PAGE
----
Global Policy Forum

A Fork in the Road


The United Nations and the United States

By Katie Burman

Global Policy Forum
*Opinion Forum
September 25, 2003

Speaking at the General Assembly on Tuesday 23 September 2003, Kofi Annan gave his most important speech as Secretary General. He spoke of the clear choice between unilateral, pre-emptive use of military force and the system of collective security set out in the United Nations Charter.

The opening of the UN General Assembly offers the most important public event in the international political calendar and delegates from the 191 member states packed the Assembly chamber. Annan used his considerable moral authority to good advantage. He began by setting out the commonly-agreed threats that face the global community – terrorism and weapons of mass destruction, but also small arms used in civil conflict, extreme poverty, inequalities of income, infectious diseases and environmental degradation.

He quickly moved on to the core area of disagreement -- how must the community of nations respond to these threats. "Until now it has been understood that when States go beyond [self-defense], and decide to use force to deal with broader threats to international peace and security, they need the unique legitimacy provided by the United Nations."

In a clear criticism of the United States, Annan rejected the doctrine that States have the right to use force pre-emptively, without the agreement of the Security Council, saying that this "represents a fundamental challenge to the principles on which, however imperfectly, world peace and stability have rested for the last fifty-eight years." This doctrine sets a precedent for unilateral and lawless use of force. The international community must choose whether to accept this deviation or to continue on the formerly "agreed basis."

Annan acknowledged that "the United Nations is by no means a perfect instrument, but it is a precious one" and he challenged delegates to agree on reforms to make the system more effective, saying that: "the difficulty in reaching agreement does not excuse your failure to do so." To promote his reform agenda, he announced a high-level panel to study reforms and to report back with recommendations within a year. As the Secretary General concluded his speech, the chamber filled with prolonged and warm applause.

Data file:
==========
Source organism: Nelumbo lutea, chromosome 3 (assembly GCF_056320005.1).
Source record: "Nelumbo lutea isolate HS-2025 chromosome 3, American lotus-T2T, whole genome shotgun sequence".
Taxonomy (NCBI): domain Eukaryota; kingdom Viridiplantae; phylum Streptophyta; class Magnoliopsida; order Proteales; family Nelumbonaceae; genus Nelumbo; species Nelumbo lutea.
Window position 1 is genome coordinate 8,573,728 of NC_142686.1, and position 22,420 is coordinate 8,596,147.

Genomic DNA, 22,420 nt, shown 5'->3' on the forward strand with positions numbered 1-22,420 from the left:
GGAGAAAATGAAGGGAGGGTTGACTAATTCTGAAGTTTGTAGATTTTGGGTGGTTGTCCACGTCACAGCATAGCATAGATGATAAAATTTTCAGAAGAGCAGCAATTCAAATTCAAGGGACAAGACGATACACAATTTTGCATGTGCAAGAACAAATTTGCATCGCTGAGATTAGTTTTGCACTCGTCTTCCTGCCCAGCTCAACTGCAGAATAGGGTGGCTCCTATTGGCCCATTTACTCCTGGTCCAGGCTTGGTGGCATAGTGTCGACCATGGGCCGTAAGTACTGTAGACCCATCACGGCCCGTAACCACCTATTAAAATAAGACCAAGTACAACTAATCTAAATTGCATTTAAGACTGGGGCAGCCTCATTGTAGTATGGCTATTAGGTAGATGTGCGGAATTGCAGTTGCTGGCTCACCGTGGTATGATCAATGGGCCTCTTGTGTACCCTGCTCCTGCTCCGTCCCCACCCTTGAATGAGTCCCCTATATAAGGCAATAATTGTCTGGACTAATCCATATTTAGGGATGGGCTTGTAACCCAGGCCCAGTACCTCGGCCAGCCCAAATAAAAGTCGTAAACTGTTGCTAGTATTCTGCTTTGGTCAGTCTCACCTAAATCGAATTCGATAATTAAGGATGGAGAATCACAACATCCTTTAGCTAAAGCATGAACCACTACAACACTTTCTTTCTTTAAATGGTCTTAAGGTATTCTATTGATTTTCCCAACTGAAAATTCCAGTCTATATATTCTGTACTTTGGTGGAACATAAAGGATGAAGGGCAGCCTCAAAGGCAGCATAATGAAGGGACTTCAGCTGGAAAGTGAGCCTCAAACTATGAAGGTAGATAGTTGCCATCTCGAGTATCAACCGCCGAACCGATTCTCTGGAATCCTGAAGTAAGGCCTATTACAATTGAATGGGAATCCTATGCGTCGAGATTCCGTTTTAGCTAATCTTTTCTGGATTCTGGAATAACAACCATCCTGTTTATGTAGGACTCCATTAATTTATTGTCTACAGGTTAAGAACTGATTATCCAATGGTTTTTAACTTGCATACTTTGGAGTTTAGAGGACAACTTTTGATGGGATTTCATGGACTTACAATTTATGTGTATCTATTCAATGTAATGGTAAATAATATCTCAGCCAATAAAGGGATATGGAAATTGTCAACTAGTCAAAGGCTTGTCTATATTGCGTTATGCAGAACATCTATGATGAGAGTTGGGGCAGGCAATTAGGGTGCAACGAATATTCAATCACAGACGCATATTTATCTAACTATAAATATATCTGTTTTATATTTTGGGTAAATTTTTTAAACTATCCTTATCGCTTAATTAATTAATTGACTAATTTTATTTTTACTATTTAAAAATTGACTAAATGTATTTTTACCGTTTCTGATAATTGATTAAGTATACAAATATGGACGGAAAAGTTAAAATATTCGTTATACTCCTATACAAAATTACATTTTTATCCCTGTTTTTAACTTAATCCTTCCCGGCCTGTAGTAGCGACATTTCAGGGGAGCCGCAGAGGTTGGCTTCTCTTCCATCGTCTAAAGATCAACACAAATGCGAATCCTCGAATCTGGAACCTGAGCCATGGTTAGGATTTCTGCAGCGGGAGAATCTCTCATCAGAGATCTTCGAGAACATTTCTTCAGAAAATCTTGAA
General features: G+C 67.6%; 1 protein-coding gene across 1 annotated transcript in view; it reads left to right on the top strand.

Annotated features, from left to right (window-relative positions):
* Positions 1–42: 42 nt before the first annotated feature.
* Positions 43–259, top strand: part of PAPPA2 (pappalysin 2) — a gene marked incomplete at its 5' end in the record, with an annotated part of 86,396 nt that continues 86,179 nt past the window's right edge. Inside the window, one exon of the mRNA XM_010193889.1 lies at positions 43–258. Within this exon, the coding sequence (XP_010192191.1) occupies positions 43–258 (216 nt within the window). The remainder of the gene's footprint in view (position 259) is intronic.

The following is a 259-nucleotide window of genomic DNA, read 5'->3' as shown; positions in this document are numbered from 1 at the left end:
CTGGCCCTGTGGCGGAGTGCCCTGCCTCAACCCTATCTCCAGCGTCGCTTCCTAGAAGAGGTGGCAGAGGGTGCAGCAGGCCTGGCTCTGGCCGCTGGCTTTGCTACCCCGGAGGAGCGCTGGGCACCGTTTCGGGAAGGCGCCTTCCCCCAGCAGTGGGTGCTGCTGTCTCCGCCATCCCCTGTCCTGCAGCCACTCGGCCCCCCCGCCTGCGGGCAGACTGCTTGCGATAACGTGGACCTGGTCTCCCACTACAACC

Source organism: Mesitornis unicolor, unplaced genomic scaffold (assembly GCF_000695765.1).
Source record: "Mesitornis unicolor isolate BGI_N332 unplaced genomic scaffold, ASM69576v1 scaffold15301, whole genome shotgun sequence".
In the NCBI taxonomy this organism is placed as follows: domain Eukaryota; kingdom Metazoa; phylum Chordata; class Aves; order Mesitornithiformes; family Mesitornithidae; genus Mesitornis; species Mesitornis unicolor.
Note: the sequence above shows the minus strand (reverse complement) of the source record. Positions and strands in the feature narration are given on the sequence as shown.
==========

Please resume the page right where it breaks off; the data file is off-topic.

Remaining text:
Not long after, US president George W. Bush rose to speak. In sharp contrast to the dignity and humanity of the UN leader, Bush strode smirking onto the podium and offered his listeners empty rhetoric and prevarication in a halting, lacklustre style. He justified the Iraq war as defending "the peace and the credibility of the United Nations," when his administration had in fact done its best to undermine that credibility in the rush to battle.

Bush's proclaimed his commitment to human rights, though he is well-known to be damaging them with the Patriot Act, the scandal of uncharged and untried prisoners at Guantanamo and the worldwide war on terror. And he offered a nonsensical description of the President of Afghanistan as representing "a free people who are building a decent and just society."

The litany of distortions went on. He spoke of the Iraq Governing Council, appointed by the occupying powers, as "the first truly representative institution in that country." And his expectation of future "equality" for the people of Iraq lacked all credibility, given the crony-driven, fully-privatized system the American occupation officials are setting up. His claim that "The advance of democratic institutions in Iraq is setting an example … [to] the Palestinian people" conjured a lunatic reality, since a council appointed by occupiers cannot possibly show democracy to an elected legislature and president.

Bush's criticism of "outlaw regimes" that develop weapons of mass destruction may well be justified but it did make listeners wonder about US plans for research on battlefield nuclear weapons. As for his proposed "new anti-proliferation resolution," delegates would want it tot include a guarantee of "no first use" of nuclear weapons by the United States, but no one thought that was likely.

Repetition of the "pledge" of $15 billion over five years to fight AIDS lacked credibility, when Congress is not supporting it, the President is an inactive advocate and there is no promise to fulfil the pledge. One would love to believe that "the United States of America is committed to the United Nations," but without action to prove it, the words are hollow.

The gathered delegates greeted the President's speech with scepticism and a minimum of polite applause. Many in the room were wondering when Bush and his administration will eventually make compromises with a reality they scorn. In just over a year's time, presidential elections will offer the US public and opportunity to weigh in on the matter.



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